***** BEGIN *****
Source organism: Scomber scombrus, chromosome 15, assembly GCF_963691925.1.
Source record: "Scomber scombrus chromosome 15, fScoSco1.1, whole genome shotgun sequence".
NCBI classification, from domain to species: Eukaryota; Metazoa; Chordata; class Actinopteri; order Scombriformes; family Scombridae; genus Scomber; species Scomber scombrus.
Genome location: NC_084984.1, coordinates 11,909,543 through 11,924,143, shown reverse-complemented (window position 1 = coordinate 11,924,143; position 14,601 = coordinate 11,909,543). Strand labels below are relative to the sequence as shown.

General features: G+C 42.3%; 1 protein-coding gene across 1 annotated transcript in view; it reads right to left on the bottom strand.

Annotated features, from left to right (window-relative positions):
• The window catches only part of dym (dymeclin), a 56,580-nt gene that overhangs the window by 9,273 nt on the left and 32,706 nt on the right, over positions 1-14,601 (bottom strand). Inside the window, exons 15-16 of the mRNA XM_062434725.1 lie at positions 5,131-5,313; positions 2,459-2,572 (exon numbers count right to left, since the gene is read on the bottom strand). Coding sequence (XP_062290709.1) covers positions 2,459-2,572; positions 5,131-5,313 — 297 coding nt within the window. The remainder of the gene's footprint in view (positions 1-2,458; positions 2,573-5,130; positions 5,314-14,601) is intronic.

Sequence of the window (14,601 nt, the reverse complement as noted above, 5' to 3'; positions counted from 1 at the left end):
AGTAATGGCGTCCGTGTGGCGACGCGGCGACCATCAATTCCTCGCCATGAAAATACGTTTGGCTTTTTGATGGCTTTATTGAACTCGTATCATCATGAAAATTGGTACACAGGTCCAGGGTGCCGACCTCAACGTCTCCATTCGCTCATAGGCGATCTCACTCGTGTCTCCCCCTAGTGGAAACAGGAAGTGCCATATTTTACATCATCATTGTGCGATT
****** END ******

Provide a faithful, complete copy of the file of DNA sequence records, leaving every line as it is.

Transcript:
Source organism: Scomber scombrus, chromosome 15, assembly GCF_963691925.1.
Source record: "Scomber scombrus chromosome 15, fScoSco1.1, whole genome shotgun sequence".
NCBI classification, from domain to species: Eukaryota; Metazoa; Chordata; class Actinopteri; order Scombriformes; family Scombridae; genus Scomber; species Scomber scombrus.
Genome location: NC_084984.1, coordinates 11,909,543 through 11,924,143, shown reverse-complemented (window position 1 = coordinate 11,924,143; position 14,601 = coordinate 11,909,543). Strand labels below are relative to the sequence as shown.

General features: G+C 42.3%; 1 protein-coding gene across 1 annotated transcript in view; it reads right to left on the bottom strand.

Annotated features, from left to right (window-relative positions):
• The window catches only part of dym (dymeclin), a 56,580-nt gene that overhangs the window by 9,273 nt on the left and 32,706 nt on the right, over positions 1-14,601 (bottom strand). Inside the window, exons 15-16 of the mRNA XM_062434725.1 lie at positions 5,131-5,313; positions 2,459-2,572 (exon numbers count right to left, since the gene is read on the bottom strand). Coding sequence (XP_062290709.1) covers positions 2,459-2,572; positions 5,131-5,313 — 297 coding nt within the window. The remainder of the gene's footprint in view (positions 1-2,458; positions 2,573-5,130; positions 5,314-14,601) is intronic.

Sequence of the window (14,601 nt, the reverse complement as noted above, 5' to 3'; positions counted from 1 at the left end):
AGTAATGGCGTCCGTGTGGCGACGCGGCGACCATCAATTCCTCGCCATGAAAATACGTTTGGCTTTTTGATGGCTTTATTGAACTCGTATCATCATGAAAATTGGTACACAGGTCCAGGGTGCCGACCTCAACGTCTCCATTCGCTCATAGGCGATCTCACTCGTGTCTCCCCCTAGTGGAAACAGGAAGTGCCATATTTTACATCATCATTGTGCGATT